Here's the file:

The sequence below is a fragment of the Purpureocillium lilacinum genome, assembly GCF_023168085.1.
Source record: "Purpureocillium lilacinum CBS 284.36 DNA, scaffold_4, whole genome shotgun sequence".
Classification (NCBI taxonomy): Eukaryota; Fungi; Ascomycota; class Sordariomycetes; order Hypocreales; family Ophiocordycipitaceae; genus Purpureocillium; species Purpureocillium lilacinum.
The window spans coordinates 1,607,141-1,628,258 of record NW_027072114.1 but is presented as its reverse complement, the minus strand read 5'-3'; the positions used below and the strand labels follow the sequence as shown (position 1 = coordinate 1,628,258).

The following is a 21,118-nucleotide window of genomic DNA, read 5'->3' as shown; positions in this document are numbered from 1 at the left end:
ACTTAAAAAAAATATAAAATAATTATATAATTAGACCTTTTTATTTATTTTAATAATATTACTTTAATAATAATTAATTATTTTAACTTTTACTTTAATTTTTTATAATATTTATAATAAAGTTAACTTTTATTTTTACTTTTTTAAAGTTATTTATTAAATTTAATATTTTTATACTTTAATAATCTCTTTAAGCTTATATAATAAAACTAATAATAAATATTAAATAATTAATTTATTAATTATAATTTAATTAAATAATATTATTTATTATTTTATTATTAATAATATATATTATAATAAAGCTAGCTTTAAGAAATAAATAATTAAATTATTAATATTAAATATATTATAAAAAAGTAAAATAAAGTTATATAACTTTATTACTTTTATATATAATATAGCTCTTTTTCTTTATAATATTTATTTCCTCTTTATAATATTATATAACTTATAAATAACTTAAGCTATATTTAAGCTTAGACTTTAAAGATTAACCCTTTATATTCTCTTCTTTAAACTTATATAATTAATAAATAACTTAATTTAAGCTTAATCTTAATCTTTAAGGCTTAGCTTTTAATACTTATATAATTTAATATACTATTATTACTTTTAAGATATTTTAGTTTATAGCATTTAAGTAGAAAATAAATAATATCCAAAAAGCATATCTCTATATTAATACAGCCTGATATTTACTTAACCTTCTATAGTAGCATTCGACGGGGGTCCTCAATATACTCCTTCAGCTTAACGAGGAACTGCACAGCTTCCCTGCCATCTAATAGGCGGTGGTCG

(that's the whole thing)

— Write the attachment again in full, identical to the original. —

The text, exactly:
The sequence below is a fragment of the Purpureocillium lilacinum genome, assembly GCF_023168085.1.
Source record: "Purpureocillium lilacinum CBS 284.36 DNA, scaffold_4, whole genome shotgun sequence".
Classification (NCBI taxonomy): Eukaryota; Fungi; Ascomycota; class Sordariomycetes; order Hypocreales; family Ophiocordycipitaceae; genus Purpureocillium; species Purpureocillium lilacinum.
The window spans coordinates 1,607,141-1,628,258 of record NW_027072114.1 but is presented as its reverse complement, the minus strand read 5'-3'; the positions used below and the strand labels follow the sequence as shown (position 1 = coordinate 1,628,258).

The following is a 21,118-nucleotide window of genomic DNA, read 5'->3' as shown; positions in this document are numbered from 1 at the left end:
ACTTAAAAAAAATATAAAATAATTATATAATTAGACCTTTTTATTTATTTTAATAATATTACTTTAATAATAATTAATTATTTTAACTTTTACTTTAATTTTTTATAATATTTATAATAAAGTTAACTTTTATTTTTACTTTTTTAAAGTTATTTATTAAATTTAATATTTTTATACTTTAATAATCTCTTTAAGCTTATATAATAAAACTAATAATAAATATTAAATAATTAATTTATTAATTATAATTTAATTAAATAATATTATTTATTATTTTATTATTAATAATATATATTATAATAAAGCTAGCTTTAAGAAATAAATAATTAAATTATTAATATTAAATATATTATAAAAAAGTAAAATAAAGTTATATAACTTTATTACTTTTATATATAATATAGCTCTTTTTCTTTATAATATTTATTTCCTCTTTATAATATTATATAACTTATAAATAACTTAAGCTATATTTAAGCTTAGACTTTAAAGATTAACCCTTTATATTCTCTTCTTTAAACTTATATAATTAATAAATAACTTAATTTAAGCTTAATCTTAATCTTTAAGGCTTAGCTTTTAATACTTATATAATTTAATATACTATTATTACTTTTAAGATATTTTAGTTTATAGCATTTAAGTAGAAAATAAATAATATCCAAAAAGCATATCTCTATATTAATACAGCCTGATATTTACTTAACCTTCTATAGTAGCATTCGACGGGGGTCCTCAATATACTCCTTCAGCTTAACGAGGAACTGCACAGCTTCCCTGCCATCTAATAGGCGGTGGTCG